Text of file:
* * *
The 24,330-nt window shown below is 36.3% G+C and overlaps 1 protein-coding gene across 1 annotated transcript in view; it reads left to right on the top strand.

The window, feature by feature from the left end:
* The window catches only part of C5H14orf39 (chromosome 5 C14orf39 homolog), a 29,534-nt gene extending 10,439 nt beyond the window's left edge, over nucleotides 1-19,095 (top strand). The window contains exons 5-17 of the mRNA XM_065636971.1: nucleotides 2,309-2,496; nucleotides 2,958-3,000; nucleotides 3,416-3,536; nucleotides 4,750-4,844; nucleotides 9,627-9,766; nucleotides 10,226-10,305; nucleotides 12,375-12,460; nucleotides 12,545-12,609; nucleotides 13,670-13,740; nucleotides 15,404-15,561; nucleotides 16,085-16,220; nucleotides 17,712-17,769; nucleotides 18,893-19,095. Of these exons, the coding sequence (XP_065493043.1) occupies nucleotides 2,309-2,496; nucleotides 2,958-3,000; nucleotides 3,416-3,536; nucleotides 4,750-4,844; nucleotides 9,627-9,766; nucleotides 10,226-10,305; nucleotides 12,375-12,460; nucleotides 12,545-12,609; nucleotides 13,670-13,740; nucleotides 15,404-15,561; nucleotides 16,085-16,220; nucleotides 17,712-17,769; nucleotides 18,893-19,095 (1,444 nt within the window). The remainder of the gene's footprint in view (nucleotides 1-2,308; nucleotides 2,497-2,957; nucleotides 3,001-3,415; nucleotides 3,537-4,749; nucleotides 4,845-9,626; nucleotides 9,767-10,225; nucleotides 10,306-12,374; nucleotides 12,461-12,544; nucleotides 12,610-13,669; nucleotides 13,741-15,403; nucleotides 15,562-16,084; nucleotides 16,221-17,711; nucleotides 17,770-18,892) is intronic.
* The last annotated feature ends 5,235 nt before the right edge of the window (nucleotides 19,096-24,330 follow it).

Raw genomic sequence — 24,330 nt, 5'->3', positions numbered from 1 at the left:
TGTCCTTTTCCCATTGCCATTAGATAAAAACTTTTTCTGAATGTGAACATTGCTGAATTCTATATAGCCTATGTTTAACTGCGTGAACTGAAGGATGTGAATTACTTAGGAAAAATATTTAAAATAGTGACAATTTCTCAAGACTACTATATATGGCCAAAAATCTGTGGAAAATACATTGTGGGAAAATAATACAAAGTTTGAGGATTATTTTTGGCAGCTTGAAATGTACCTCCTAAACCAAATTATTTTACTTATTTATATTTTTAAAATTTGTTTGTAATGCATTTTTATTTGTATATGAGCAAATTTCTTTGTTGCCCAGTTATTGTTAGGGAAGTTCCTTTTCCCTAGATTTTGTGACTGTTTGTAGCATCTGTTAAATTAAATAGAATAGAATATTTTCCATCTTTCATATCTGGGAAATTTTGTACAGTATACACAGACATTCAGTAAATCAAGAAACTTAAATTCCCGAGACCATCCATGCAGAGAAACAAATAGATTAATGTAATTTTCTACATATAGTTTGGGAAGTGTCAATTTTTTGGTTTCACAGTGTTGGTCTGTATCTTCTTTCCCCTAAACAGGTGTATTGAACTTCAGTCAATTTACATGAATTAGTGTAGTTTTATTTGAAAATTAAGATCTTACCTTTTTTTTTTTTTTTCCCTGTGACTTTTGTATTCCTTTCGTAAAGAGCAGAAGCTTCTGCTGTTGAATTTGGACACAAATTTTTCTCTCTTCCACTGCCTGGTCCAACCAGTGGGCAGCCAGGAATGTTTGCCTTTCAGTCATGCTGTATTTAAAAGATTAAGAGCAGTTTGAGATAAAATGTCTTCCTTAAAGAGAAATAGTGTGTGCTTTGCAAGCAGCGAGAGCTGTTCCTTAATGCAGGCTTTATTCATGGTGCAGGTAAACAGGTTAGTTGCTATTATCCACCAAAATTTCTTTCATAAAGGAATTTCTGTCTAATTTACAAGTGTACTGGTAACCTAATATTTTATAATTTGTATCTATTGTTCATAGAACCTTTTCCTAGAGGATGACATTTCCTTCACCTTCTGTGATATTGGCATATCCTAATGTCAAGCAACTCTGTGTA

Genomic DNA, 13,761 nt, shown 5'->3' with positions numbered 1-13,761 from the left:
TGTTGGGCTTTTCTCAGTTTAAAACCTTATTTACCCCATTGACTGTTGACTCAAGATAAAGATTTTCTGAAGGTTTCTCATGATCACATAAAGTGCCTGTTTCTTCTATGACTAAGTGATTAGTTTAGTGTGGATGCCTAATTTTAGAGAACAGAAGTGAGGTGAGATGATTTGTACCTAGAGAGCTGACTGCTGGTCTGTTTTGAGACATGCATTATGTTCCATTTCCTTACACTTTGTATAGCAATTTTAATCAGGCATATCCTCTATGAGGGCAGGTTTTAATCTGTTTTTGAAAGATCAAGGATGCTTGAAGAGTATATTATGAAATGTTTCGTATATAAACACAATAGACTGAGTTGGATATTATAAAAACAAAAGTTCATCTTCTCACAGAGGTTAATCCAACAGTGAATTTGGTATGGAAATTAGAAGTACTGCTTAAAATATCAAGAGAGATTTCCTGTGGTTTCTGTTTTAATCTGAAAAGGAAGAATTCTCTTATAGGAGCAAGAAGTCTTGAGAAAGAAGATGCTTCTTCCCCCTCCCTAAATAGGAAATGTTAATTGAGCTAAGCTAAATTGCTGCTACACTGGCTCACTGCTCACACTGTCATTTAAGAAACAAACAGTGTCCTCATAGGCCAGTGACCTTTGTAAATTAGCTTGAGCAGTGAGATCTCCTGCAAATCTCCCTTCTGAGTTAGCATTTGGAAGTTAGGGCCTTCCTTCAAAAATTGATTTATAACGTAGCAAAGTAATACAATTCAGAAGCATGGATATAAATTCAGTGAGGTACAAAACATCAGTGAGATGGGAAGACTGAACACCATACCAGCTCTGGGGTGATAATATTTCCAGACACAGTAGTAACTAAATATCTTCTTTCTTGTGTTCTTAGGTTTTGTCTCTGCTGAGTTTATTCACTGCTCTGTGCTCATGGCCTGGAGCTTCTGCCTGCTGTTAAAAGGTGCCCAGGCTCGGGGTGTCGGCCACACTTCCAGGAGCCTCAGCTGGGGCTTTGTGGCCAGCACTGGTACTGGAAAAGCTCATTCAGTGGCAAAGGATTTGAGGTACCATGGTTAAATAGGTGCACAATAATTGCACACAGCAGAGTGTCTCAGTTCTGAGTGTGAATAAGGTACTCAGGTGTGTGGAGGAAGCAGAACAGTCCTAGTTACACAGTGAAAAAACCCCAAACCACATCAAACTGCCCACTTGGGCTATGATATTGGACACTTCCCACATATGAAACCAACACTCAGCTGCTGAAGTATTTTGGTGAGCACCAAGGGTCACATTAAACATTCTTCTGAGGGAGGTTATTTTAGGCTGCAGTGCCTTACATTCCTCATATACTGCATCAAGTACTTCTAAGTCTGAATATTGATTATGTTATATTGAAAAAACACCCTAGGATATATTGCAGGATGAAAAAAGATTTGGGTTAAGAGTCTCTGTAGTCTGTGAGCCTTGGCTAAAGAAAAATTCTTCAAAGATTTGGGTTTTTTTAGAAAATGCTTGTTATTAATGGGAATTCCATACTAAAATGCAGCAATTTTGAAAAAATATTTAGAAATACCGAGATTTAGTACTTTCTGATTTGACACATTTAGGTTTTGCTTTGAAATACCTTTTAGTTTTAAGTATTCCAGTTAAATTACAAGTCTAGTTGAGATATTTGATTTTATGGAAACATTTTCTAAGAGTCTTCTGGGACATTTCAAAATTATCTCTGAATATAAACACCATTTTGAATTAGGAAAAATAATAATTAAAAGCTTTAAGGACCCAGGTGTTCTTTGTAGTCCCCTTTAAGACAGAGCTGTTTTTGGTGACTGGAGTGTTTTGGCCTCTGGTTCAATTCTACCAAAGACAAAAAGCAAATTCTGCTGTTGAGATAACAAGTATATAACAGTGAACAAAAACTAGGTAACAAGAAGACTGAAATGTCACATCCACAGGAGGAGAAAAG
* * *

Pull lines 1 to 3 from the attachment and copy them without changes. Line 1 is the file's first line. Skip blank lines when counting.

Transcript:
The 24,330-nt window shown below is 36.3% G+C and overlaps 1 protein-coding gene across 1 annotated transcript in view; it reads left to right on the top strand.

The window, feature by feature from the left end:
* The window catches only part of C5H14orf39 (chromosome 5 C14orf39 homolog), a 29,534-nt gene extending 10,439 nt beyond the window's left edge, over nucleotides 1-19,095 (top strand). The window contains exons 5-17 of the mRNA XM_065636971.1: nucleotides 2,309-2,496; nucleotides 2,958-3,000; nucleotides 3,416-3,536; nucleotides 4,750-4,844; nucleotides 9,627-9,766; nucleotides 10,226-10,305; nucleotides 12,375-12,460; nucleotides 12,545-12,609; nucleotides 13,670-13,740; nucleotides 15,404-15,561; nucleotides 16,085-16,220; nucleotides 17,712-17,769; nucleotides 18,893-19,095. Of these exons, the coding sequence (XP_065493043.1) occupies nucleotides 2,309-2,496; nucleotides 2,958-3,000; nucleotides 3,416-3,536; nucleotides 4,750-4,844; nucleotides 9,627-9,766; nucleotides 10,226-10,305; nucleotides 12,375-12,460; nucleotides 12,545-12,609; nucleotides 13,670-13,740; nucleotides 15,404-15,561; nucleotides 16,085-16,220; nucleotides 17,712-17,769; nucleotides 18,893-19,095 (1,444 nt within the window). The remainder of the gene's footprint in view (nucleotides 1-2,308; nucleotides 2,497-2,957; nucleotides 3,001-3,415; nucleotides 3,537-4,749; nucleotides 4,845-9,626; nucleotides 9,767-10,225; nucleotides 10,306-12,374; nucleotides 12,461-12,544; nucleotides 12,610-13,669; nucleotides 13,741-15,403; nucleotides 15,562-16,084; nucleotides 16,221-17,711; nucleotides 17,770-18,892) is intronic.